Video game manufacturers asked a federal judge Tuesday to halt an impending Minnesota law that exposes minors to $25 fines if they obtain video games designed for adult players.
The industry's court challenge -- like several others it has successfully waged -- contends the law violates constitutional rights to free speech.
But after watching other video game restrictions fall like dominoes, Minnesota lawmakers took a different approach.
Minnesota's law, which is due to take effect Aug. 1, doesn't carry criminal sanctions for retailers, but requires them to post signs warning young people they can face the $25 civil penalty if they're caught with games rated ''M'' for mature or ''AO'' for adults only.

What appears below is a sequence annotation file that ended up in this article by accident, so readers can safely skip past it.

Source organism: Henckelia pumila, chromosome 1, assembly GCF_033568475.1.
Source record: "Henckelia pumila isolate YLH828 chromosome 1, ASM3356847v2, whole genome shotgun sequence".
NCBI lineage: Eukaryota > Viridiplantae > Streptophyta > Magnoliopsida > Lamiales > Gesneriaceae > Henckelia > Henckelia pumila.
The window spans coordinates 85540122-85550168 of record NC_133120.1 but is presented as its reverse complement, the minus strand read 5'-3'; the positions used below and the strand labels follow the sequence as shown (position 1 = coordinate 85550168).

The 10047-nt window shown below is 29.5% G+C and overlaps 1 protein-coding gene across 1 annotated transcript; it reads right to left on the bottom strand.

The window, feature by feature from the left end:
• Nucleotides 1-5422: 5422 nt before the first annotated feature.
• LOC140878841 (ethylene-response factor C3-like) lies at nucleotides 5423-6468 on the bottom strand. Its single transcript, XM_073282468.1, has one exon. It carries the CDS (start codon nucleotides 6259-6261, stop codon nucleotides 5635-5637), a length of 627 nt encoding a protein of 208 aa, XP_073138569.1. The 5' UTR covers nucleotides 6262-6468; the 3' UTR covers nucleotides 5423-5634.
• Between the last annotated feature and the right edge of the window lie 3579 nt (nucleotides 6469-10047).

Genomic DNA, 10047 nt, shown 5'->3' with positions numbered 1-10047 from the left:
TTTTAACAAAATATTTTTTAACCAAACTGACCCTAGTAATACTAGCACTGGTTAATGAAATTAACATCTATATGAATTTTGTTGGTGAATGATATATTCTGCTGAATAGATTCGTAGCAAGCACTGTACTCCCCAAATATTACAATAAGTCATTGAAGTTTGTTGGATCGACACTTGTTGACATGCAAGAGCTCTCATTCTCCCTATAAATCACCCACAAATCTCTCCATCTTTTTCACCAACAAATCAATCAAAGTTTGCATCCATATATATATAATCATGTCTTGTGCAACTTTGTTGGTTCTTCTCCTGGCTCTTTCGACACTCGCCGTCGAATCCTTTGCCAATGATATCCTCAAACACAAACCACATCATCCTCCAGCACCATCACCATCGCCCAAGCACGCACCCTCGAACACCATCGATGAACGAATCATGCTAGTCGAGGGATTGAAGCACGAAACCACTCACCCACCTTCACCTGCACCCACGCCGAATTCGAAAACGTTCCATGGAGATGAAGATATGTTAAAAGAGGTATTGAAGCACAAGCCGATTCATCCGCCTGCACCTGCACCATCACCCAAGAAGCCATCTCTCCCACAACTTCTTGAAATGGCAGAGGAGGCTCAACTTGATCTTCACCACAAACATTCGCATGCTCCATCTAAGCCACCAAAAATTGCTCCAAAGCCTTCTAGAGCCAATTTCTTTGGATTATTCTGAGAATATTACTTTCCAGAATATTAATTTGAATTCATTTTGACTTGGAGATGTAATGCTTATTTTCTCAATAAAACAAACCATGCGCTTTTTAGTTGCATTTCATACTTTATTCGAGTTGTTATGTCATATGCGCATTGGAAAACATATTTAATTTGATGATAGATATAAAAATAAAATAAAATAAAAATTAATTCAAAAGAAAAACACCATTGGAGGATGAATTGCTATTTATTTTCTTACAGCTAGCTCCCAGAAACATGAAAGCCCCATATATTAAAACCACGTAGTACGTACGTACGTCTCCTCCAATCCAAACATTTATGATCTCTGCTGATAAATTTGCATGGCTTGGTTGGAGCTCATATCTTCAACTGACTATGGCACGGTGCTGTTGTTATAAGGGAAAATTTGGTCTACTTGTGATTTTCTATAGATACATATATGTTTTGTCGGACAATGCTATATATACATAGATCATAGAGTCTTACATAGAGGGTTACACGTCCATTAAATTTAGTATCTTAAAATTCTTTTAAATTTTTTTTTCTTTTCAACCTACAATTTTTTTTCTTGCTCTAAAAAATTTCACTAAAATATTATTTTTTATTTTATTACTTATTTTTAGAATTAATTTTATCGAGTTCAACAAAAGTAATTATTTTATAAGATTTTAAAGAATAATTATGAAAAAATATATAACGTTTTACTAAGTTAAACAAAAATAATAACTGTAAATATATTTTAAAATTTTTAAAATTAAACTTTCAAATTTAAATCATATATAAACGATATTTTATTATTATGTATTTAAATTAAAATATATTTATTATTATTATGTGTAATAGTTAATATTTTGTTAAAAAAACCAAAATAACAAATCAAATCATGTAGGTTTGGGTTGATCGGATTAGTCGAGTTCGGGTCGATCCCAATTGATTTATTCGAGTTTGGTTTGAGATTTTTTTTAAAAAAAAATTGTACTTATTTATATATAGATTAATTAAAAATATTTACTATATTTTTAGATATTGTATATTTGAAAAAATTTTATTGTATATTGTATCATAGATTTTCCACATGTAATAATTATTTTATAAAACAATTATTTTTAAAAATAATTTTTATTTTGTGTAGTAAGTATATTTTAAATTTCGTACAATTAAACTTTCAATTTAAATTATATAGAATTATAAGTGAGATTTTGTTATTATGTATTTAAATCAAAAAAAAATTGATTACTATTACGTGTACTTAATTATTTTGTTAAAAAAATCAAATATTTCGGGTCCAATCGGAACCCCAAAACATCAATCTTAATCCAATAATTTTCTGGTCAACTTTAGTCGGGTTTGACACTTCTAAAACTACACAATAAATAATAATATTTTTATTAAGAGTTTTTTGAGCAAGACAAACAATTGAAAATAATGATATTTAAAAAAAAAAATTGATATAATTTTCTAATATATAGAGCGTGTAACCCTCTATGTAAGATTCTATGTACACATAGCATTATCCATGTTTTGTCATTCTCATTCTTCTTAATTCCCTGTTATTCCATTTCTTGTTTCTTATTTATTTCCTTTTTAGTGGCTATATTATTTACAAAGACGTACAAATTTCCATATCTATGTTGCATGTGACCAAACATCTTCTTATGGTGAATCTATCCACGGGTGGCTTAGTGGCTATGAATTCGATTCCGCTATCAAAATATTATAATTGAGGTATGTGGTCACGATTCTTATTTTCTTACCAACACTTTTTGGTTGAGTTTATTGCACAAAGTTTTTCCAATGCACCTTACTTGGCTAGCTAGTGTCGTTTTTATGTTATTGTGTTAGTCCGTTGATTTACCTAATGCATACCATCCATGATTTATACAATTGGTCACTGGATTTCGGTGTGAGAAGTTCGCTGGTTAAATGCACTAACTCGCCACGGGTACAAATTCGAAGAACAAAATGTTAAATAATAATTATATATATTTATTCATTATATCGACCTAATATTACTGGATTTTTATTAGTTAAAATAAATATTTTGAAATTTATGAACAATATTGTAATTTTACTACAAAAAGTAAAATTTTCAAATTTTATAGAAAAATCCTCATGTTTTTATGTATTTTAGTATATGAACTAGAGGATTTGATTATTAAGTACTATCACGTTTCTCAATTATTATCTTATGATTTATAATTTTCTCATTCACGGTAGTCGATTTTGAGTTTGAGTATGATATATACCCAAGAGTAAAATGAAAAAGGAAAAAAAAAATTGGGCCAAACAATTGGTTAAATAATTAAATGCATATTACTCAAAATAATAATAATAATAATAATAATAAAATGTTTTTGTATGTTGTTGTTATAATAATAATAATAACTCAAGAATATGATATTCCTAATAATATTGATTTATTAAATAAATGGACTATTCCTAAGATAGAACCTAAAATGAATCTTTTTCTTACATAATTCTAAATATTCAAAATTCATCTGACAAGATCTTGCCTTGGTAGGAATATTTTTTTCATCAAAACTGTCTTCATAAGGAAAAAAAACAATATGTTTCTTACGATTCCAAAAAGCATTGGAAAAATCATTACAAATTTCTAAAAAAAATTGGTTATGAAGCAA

In Illinois, the state's overturned law would have allowed for $1,000 fines for retailers caught selling or renting sexually explicit or violent video games to minors. Similar laws were struck down in California, Michigan and Washington.